Carnegie Mellon University
abutler2_phd_SDS_2019.pdf (6.06 MB)

Information Framing in Medical Decision Making

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posted on 2024-03-07, 15:00 authored by Alison ButlerAlison Butler

 Numerous studies from behavioral decision research have demonstrated that framing the  same information differently can lead to different responses.   In Chapter 1, I demonstrate  that variations in the information presented in transplant program report cards alters  participants’ evaluations of which programs are better performing and thus which programs  are better choices for transplant candidates.   Whereas historically,  these report cards focused  primarily on post-transplant outcomes, my work found that report cards featuring salient  information about donor organ utilization rates (transplant outcomes categorized by quality  of donor offers accepted), or overall survival rates (outcomes from both waitlist and  transplanted patients) both lay evaluators and medical trainees evaluate transplant centers with  open donor acceptance strategies more favorably than centers with conservative  strategies.  When report cards lacked this information, both populations preferred the more  conservative strategies.  In Chapter 2, I apply a behavioral decision science approach known  as the mental models methodology in order to conceptualize women’s beliefs, attitudes, and  perceived adherence practices about vaginal microbicide films, a novel antiretroviral drug  delivery system that is effective in preventing sexual transmission of HIV.  I find evidence  that an instructional video designed to convey key information about barriers and  misconceptions surrounding film use was effective at reducing women’s concerns on variables  related to physical properties of the films and worries the insertion process itself.  Finally in  Chapter 3, I explore errors in lay reasoning about vaccine efficacy and an intervention to bring  lay perceptions in line with normative efficacy calculations. I demonstrate that the tendency  to consider vaccine efficacy rates using a normative (or lure) computation depends on the  contextual information provided in the question format: people tend to more normative when  calculating an efficacy rate, but tend to follow a lure strategy when they are asked to calculate  the number of infections (given an efficacy rate). I show that a visual debiasing intervention  explained the concept behind the efficacy rate was effective in increasing the proportion of  normative responses to efficacy format questions and reducing the proportion of lure  responses in illness format questions.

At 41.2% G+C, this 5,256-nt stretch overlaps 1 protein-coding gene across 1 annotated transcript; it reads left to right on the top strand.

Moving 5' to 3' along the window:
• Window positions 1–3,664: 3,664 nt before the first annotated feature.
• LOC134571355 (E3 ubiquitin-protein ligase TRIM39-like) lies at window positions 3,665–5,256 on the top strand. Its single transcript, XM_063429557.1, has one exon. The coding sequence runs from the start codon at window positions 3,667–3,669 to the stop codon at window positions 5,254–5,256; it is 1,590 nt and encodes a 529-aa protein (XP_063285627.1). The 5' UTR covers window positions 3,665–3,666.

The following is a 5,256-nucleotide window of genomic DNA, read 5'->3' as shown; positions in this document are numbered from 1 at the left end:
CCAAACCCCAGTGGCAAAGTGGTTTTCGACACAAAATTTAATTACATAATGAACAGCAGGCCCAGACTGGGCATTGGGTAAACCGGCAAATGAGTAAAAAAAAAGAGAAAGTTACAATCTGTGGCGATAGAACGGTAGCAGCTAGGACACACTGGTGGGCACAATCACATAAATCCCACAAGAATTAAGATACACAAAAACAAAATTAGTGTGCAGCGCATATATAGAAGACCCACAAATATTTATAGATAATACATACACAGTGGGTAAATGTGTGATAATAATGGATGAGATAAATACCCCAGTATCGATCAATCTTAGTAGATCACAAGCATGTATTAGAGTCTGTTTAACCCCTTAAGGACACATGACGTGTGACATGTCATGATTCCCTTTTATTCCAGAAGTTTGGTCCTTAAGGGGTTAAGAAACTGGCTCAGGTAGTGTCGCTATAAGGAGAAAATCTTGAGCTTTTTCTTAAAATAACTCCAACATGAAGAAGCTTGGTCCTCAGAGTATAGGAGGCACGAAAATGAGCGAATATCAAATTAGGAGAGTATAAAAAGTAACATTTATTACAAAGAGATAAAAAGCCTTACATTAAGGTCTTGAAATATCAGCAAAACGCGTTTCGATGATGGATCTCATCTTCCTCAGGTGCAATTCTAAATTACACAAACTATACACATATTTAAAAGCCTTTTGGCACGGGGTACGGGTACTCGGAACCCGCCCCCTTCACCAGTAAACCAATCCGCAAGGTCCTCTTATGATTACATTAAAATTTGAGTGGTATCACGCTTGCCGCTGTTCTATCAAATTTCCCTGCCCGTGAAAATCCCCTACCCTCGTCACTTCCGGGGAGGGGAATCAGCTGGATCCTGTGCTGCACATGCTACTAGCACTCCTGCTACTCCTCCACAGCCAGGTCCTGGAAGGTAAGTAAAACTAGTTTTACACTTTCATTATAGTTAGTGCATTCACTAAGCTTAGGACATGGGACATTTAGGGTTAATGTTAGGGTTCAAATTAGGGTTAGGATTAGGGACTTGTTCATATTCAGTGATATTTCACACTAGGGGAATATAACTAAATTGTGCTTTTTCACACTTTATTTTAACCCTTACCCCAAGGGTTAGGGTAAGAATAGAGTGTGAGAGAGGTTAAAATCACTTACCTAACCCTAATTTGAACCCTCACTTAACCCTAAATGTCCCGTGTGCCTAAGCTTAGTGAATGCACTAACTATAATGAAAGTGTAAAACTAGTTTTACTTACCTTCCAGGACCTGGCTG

Degree Type

  • Dissertation


  • Social and Decision Sciences

Degree Name

  • Doctor of Philosophy (PhD)


Gretchen Chapman

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